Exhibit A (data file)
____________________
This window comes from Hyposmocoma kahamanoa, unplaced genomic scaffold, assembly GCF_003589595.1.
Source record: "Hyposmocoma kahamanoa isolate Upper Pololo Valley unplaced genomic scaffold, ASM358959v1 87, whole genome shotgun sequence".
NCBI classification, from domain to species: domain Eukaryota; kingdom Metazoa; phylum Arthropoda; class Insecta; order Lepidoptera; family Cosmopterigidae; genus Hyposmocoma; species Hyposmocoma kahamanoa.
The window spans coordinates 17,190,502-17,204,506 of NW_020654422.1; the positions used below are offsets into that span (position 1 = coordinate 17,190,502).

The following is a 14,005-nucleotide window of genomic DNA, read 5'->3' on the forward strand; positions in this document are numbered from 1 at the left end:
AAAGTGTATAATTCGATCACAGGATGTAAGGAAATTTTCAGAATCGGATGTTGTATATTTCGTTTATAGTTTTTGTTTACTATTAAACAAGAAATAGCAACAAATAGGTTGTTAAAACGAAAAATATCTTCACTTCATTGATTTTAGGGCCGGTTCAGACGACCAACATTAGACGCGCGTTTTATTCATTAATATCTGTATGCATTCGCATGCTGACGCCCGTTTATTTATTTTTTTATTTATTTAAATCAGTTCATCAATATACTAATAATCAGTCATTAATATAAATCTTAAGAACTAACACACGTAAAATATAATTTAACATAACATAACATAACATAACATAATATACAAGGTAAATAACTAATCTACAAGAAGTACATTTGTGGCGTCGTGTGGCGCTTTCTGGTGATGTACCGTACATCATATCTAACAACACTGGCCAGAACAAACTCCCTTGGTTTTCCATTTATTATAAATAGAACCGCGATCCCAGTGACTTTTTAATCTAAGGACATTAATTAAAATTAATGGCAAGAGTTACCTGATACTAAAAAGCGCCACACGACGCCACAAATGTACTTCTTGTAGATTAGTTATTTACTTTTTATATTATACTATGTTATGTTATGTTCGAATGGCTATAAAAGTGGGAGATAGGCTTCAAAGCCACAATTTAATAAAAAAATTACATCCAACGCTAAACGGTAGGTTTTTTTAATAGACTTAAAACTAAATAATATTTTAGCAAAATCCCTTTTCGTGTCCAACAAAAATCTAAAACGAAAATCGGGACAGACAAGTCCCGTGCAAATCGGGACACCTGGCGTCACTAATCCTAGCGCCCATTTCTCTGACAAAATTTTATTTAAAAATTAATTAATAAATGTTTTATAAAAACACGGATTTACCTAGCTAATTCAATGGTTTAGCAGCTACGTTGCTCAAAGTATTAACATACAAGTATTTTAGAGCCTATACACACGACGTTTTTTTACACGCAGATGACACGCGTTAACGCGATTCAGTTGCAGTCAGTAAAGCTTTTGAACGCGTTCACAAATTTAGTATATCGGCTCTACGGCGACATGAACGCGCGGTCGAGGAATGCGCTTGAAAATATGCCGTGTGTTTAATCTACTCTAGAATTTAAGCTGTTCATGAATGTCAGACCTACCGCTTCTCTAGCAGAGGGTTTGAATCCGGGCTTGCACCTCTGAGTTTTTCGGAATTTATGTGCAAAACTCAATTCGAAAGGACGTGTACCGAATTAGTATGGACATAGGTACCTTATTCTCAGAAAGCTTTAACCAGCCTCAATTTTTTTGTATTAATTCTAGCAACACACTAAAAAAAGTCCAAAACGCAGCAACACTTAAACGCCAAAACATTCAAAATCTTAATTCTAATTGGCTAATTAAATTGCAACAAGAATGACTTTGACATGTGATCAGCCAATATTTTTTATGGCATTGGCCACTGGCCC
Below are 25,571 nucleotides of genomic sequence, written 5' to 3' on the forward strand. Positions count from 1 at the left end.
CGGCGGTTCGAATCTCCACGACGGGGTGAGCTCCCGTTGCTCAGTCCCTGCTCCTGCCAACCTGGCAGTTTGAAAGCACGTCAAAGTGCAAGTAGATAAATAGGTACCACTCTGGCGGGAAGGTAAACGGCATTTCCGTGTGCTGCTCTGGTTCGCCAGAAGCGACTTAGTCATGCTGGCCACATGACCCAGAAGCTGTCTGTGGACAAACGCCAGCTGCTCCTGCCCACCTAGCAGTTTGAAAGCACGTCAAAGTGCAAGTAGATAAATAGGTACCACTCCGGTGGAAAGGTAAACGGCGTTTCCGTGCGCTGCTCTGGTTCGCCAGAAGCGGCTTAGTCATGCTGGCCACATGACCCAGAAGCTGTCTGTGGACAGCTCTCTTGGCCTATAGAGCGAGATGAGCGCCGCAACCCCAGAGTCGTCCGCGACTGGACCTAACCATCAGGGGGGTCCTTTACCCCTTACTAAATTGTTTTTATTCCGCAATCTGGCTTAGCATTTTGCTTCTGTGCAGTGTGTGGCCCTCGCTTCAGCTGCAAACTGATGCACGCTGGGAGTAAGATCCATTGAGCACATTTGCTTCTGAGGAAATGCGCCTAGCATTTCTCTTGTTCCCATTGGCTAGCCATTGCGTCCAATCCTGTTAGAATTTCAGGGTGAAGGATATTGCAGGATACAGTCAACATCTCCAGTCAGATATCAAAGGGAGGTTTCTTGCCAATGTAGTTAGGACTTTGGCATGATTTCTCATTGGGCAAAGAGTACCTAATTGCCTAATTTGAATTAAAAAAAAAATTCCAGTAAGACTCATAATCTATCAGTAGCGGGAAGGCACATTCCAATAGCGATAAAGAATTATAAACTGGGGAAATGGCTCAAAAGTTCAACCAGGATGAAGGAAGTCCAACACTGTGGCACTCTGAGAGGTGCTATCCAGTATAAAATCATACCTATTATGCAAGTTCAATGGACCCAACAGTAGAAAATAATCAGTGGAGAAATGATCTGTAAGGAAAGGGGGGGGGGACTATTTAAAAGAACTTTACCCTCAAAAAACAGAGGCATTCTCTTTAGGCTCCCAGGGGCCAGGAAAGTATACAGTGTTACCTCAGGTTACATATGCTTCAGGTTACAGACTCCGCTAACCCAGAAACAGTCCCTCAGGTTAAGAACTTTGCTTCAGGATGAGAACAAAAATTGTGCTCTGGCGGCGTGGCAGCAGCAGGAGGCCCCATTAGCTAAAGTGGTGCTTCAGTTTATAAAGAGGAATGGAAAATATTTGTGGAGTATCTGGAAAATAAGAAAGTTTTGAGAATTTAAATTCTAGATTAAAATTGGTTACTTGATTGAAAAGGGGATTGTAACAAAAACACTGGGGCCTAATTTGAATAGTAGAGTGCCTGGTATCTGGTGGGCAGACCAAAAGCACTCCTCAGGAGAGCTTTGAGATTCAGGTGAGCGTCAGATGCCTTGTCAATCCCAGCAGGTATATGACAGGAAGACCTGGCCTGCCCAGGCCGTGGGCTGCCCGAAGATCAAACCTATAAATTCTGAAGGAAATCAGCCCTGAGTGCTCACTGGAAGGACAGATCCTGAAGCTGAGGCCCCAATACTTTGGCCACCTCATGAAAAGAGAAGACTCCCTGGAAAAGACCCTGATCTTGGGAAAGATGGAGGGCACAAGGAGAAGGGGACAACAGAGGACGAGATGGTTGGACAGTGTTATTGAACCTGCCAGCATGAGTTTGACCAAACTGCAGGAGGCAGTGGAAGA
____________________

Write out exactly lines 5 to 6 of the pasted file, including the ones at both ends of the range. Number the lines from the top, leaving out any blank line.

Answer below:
The following is a 14,005-nucleotide window of genomic DNA, read 5'->3' on the forward strand; positions in this document are numbered from 1 at the left end:
AAAGTGTATAATTCGATCACAGGATGTAAGGAAATTTTCAGAATCGGATGTTGTATATTTCGTTTATAGTTTTTGTTTACTATTAAACAAGAAATAGCAACAAATAGGTTGTTAAAACGAAAAATATCTTCACTTCATTGATTTTAGGGCCGGTTCAGACGACCAACATTAGACGCGCGTTTTATTCATTAATATCTGTATGCATTCGCATGCTGACGCCCGTTTATTTATTTTTTTATTTATTTAAATCAGTTCATCAATATACTAATAATCAGTCATTAATATAAATCTTAAGAACTAACACACGTAAAATATAATTTAACATAACATAACATAACATAACATAATATACAAGGTAAATAACTAATCTACAAGAAGTACATTTGTGGCGTCGTGTGGCGCTTTCTGGTGATGTACCGTACATCATATCTAACAACACTGGCCAGAACAAACTCCCTTGGTTTTCCATTTATTATAAATAGAACCGCGATCCCAGTGACTTTTTAATCTAAGGACATTAATTAAAATTAATGGCAAGAGTTACCTGATACTAAAAAGCGCCACACGACGCCACAAATGTACTTCTTGTAGATTAGTTATTTACTTTTTATATTATACTATGTTATGTTATGTTCGAATGGCTATAAAAGTGGGAGATAGGCTTCAAAGCCACAATTTAATAAAAAAATTACATCCAACGCTAAACGGTAGGTTTTTTTAATAGACTTAAAACTAAATAATATTTTAGCAAAATCCCTTTTCGTGTCCAACAAAAATCTAAAACGAAAATCGGGACAGACAAGTCCCGTGCAAATCGGGACACCTGGCGTCACTAATCCTAGCGCCCATTTCTCTGACAAAATTTTATTTAAAAATTAATTAATAAATGTTTTATAAAAACACGGATTTACCTAGCTAATTCAATGGTTTAGCAGCTACGTTGCTCAAAGTATTAACATACAAGTATTTTAGAGCCTATACACACGACGTTTTTTTACACGCAGATGACACGCGTTAACGCGATTCAGTTGCAGTCAGTAAAGCTTTTGAACGCGTTCACAAATTTAGTATATCGGCTCTACGGCGACATGAACGCGCGGTCGAGGAATGCGCTTGAAAATATGCCGTGTGTTTAATCTACTCTAGAATTTAAGCTGTTCATGAATGTCAGACCTACCGCTTCTCTAGCAGAGGGTTTGAATCCGGGCTTGCACCTCTGAGTTTTTCGGAATTTATGTGCAAAACTCAATTCGAAAGGACGTGTACCGAATTAGTATGGACATAGGTACCTTATTCTCAGAAAGCTTTAACCAGCCTCAATTTTTTTGTATTAATTCTAGCAACACACTAAAAAAAGTCCAAAACGCAGCAACACTTAAACGCCAAAACATTCAAAATCTTAATTCTAATTGGCTAATTAAATTGCAACAAGAATGACTTTGACATGTGATCAGCCAATATTTTTTATGGCATTGGCCACTGGCCC